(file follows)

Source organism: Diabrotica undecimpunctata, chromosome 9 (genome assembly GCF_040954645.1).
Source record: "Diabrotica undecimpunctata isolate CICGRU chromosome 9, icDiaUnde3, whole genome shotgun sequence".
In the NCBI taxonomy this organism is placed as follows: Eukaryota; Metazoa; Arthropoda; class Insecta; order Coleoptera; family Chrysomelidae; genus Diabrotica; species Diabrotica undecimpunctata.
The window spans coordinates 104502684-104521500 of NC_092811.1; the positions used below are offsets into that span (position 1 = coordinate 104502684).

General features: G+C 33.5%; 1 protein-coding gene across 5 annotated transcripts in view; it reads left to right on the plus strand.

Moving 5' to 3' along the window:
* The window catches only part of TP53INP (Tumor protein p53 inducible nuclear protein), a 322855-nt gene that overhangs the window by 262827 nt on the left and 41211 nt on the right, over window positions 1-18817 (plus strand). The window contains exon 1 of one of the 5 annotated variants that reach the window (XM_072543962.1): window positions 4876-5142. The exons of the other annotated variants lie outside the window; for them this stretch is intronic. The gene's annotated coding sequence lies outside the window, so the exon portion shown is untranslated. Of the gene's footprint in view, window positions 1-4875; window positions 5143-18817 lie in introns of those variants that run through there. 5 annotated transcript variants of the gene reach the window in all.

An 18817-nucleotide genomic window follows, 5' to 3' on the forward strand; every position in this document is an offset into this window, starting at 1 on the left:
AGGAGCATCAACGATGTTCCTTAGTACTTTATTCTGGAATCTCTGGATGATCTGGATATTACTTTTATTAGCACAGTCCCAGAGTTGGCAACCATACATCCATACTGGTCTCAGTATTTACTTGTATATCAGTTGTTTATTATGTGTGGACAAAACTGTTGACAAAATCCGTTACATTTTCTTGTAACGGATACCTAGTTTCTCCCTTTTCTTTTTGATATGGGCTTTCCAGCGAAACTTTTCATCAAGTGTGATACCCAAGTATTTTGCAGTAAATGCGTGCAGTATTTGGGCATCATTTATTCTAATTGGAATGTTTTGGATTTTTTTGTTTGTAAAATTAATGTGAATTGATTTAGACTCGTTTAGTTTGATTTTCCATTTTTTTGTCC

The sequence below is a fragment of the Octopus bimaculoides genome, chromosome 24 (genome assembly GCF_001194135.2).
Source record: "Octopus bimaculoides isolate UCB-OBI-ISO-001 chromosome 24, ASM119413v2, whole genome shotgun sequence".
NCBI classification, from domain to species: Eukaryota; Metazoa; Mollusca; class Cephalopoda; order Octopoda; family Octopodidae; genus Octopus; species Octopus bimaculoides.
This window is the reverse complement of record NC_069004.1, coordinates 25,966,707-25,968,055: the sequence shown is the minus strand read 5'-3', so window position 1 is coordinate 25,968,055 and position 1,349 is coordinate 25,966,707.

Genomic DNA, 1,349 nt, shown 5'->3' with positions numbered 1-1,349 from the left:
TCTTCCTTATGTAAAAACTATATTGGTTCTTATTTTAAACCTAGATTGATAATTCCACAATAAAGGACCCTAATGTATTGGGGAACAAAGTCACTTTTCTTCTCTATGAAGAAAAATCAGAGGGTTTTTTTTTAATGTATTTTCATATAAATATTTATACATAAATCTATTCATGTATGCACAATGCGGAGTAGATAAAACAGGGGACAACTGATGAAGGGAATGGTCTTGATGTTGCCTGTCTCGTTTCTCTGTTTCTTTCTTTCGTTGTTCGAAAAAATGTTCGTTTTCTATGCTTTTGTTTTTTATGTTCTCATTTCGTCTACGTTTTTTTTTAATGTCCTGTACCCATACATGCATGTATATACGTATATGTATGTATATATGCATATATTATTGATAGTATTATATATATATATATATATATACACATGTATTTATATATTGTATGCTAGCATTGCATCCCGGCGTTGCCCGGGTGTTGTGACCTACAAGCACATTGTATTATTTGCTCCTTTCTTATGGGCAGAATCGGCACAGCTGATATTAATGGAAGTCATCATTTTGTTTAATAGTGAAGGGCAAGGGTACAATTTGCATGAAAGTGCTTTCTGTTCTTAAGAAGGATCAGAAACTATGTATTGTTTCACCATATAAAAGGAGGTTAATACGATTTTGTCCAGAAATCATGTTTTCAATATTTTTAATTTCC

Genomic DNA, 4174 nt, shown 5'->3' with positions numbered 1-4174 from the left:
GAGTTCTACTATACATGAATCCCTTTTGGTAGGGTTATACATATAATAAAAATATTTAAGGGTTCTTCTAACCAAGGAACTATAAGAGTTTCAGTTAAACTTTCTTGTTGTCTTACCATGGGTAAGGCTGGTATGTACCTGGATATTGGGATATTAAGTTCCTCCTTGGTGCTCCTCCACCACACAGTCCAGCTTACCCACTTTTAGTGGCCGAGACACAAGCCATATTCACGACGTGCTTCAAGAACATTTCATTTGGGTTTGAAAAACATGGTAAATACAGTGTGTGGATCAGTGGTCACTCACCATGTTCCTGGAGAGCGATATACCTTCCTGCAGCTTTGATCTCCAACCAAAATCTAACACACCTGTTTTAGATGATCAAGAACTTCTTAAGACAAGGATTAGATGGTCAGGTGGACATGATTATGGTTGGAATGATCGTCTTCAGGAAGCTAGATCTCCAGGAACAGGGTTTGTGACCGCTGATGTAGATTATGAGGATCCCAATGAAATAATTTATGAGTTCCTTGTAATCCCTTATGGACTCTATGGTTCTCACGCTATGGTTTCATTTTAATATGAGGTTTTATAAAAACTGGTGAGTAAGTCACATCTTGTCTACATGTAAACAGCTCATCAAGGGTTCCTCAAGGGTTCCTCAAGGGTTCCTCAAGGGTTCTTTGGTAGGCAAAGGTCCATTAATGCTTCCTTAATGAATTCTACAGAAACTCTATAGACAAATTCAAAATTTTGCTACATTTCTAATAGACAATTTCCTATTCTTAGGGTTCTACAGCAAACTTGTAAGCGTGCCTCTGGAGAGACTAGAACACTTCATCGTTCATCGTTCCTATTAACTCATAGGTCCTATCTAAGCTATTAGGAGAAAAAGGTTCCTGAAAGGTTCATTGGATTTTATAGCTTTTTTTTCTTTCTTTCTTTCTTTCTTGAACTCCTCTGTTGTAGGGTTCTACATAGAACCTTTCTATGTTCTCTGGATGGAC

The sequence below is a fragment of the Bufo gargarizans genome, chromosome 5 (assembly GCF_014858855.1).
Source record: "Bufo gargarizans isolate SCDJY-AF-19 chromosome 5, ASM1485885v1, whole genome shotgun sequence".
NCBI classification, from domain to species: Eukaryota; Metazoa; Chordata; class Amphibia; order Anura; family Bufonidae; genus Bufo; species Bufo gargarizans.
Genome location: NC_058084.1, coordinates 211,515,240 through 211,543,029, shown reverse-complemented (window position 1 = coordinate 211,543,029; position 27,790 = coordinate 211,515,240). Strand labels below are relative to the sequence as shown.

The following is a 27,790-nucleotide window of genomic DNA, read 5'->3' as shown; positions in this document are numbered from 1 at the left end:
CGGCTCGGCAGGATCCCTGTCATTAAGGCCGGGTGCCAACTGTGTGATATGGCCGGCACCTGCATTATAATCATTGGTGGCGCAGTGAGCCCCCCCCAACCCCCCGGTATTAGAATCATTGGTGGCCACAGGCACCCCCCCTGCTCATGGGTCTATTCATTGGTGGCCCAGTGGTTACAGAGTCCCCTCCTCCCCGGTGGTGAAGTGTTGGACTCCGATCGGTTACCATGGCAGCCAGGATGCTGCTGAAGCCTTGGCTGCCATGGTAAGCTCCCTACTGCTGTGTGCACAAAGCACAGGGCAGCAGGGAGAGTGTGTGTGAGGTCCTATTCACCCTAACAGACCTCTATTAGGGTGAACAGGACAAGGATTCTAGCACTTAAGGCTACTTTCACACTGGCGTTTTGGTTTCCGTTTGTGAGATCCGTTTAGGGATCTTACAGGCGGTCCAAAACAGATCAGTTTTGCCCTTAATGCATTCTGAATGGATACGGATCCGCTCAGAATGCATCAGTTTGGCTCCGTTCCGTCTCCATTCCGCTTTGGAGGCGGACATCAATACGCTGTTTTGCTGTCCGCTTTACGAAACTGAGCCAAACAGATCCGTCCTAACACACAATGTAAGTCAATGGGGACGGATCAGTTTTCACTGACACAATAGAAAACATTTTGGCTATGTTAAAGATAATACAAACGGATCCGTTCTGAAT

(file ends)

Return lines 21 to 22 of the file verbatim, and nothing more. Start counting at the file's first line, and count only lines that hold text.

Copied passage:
Genome location: NC_058084.1, coordinates 211,515,240 through 211,543,029, shown reverse-complemented (window position 1 = coordinate 211,543,029; position 27,790 = coordinate 211,515,240). Strand labels below are relative to the sequence as shown.

The following is a 27,790-nucleotide window of genomic DNA, read 5'->3' as shown; positions in this document are numbered from 1 at the left end: